Sorry for the delay. I got lost in India.
‘Big Bang MADE in Manila’ Aftermath Report, Part 2
When I bought my ticket for Big Bang MADE in Manila, I had wanted a seat somewhere in the center area where I can view the stage in full. I had wanted to see the boys up close, but I also wanted to see the show itself as I know that it’s going to be visually spectacular. I never saw any fancams prior to seeing the concert because I wanted to surprise myself, but since we’re talking about Big Bang, I know that it’s not going to be a run-of-the-mill show.
Unfortunately, prime seats were such hot items so we ended up grabbing seats on the first row of section 217, which is at the side of the arena, directly facing the bridgeway connecting the main and secondary stages. I had reservations about how good or bad my seat was prior to the concert itself, for two reasons: (1) the aforementioned desire to see the show itself rather than just seeing Big Bang up close; and (2) I am blogging about the concert, and since I am also this blog’s official photographer, a good vantage point for taking photos is a MUST.
I had mixed emotions when we finally got to our seats at the Arena. The good news: the ones that I originally wanted were already quite far from the stage. Our seats at 217 were only about 3 meters away from the bridgeway, and since we’re at first row, we were literally just a stone’s throw away from any Big Bang member who pass by that area. On the minus side: That bridgeway… it’s blocking the main stage. I didn’t bring GD-TOP (or Mini-GD-TOP) aka. the DSLR because professional cameras were prohibited, and I really wanted to avoid anything that will give me unnecessary stress on this concert. The ticket price is stressful enough, thank you very much. I just brought Aqua, my Canon SX270 point-and-shoot camera which I bought on sale at an online shop a few days prior to the concert. It has 20x optical zoom and manual features so I think it will still work nicely, though not as nice as it will be if I use GD-TOP.
As I had expected, the bridge became my source of stress when the show started.
AARGHHHH!!!! It was a focusing nightmare!!!
My big mistake was bringing in a camera that I haven’t used in concert-situations. It took a while before I was able to determine how to adjust to that bridge thing being the focus instead of the guys on stage. After a while, though, when I finally was able to figure out the right settings to use and the right angle to take, the bridge even became a nice framing device that gave character to the photos.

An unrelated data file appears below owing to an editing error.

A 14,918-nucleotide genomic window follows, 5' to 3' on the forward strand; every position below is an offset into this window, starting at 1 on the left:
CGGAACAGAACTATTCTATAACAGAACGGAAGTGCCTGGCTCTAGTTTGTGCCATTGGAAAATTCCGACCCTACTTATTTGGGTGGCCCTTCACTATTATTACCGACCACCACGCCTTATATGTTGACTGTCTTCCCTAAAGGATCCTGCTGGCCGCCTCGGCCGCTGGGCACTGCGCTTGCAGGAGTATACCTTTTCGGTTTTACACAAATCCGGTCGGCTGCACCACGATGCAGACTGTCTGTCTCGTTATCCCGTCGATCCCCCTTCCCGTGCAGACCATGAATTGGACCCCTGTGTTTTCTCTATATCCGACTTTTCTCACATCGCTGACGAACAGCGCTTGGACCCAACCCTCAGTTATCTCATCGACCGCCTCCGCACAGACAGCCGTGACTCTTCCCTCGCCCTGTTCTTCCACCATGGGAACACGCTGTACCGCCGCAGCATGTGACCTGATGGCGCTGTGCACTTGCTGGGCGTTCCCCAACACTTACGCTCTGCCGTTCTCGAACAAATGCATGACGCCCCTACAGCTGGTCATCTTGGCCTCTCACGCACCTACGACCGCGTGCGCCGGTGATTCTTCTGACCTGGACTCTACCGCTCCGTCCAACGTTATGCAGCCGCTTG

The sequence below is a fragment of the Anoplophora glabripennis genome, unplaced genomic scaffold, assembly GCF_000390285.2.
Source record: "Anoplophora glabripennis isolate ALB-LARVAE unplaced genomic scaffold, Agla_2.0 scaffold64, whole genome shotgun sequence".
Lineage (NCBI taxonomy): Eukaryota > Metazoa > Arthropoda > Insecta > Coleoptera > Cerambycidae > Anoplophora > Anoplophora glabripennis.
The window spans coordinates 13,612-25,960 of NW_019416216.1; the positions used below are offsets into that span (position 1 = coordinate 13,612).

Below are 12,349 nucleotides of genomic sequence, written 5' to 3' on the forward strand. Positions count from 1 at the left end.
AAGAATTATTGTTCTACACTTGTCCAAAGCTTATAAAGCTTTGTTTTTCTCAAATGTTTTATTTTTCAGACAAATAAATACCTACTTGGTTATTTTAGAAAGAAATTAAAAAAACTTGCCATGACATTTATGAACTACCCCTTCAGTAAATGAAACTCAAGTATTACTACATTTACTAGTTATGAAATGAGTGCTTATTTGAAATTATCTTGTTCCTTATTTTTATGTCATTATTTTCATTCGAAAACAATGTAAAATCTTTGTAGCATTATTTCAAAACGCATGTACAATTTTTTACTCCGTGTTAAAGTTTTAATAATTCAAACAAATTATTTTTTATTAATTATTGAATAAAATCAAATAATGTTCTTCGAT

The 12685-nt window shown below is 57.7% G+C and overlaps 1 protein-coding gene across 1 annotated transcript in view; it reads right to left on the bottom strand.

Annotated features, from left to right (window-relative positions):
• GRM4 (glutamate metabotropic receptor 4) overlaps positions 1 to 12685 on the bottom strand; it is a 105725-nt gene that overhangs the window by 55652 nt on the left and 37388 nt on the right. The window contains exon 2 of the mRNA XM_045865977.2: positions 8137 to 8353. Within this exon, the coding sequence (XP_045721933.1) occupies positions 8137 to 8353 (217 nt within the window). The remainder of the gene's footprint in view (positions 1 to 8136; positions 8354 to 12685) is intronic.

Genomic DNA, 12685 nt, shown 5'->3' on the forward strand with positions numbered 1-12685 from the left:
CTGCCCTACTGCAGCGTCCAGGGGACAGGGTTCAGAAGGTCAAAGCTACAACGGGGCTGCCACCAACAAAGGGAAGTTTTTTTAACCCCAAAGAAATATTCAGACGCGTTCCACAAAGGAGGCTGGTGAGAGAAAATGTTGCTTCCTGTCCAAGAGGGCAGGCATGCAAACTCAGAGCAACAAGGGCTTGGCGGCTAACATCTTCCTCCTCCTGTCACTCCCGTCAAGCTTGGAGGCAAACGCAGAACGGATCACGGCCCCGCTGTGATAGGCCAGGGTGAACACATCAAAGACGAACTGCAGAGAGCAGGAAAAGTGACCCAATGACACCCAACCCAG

Medyo Windows 8 nga lang ang dating, but it’s nice naman, di ba?
The sad part is: because of the constant fiddling of the settings and zooming to its maximum, my camera’s battery drained itself out halfway through the show. Still, I was able to take a sizeable amount of photos before the battery conked out. Check them out on the slide show below:
(You may see the photos in a higher resolution by clicking on “FS” [full screen], or navigate in slide show form by clicking on “SL”)
After the digicam’s battery died, that is when I fully appreciated how great our seats were. I brought my Nokia 1020 as second option, but the slow focusing made me want to throw away that phone in frustration, so I stuffed it back at my bag and used my Samsung phone instead. Can I just say, after this concert? I super-love my seat, that bridge, and the Samsung Note 4 (note: this is not a paid ad for the Samsung Note 4). I mean, just look at these!
Mind you, I only used the phone’s built-in camera app. Of course, the fact that G-Dragon and Daesung, in particular, stayed right in front of us for at least 5 minutes helped a lot. I consider that as a wonderful blessing because, from what I heard, it’s usually TOP who stays on that side of the bridge (which explained why our seatmates were mostly TOP stans). Not that I don’t like seeing TOP up close, but I already had that experience in my first Big Bang concert in Seoul. We saw a lot of TOP that after a while, we got tired of him. Strange, but true. Now for some reason, in Manila, TOP passed by that side only once. The other four passed by numerous times, with GD and Daesung even staying for long intervals. I don’t rank Big Bang members as I like them all, but GD and Daesung were the first two that I really liked in the group. So seeing them up close a lot, with fan service, to boot, certainly made this concert the best.EVER.more to me.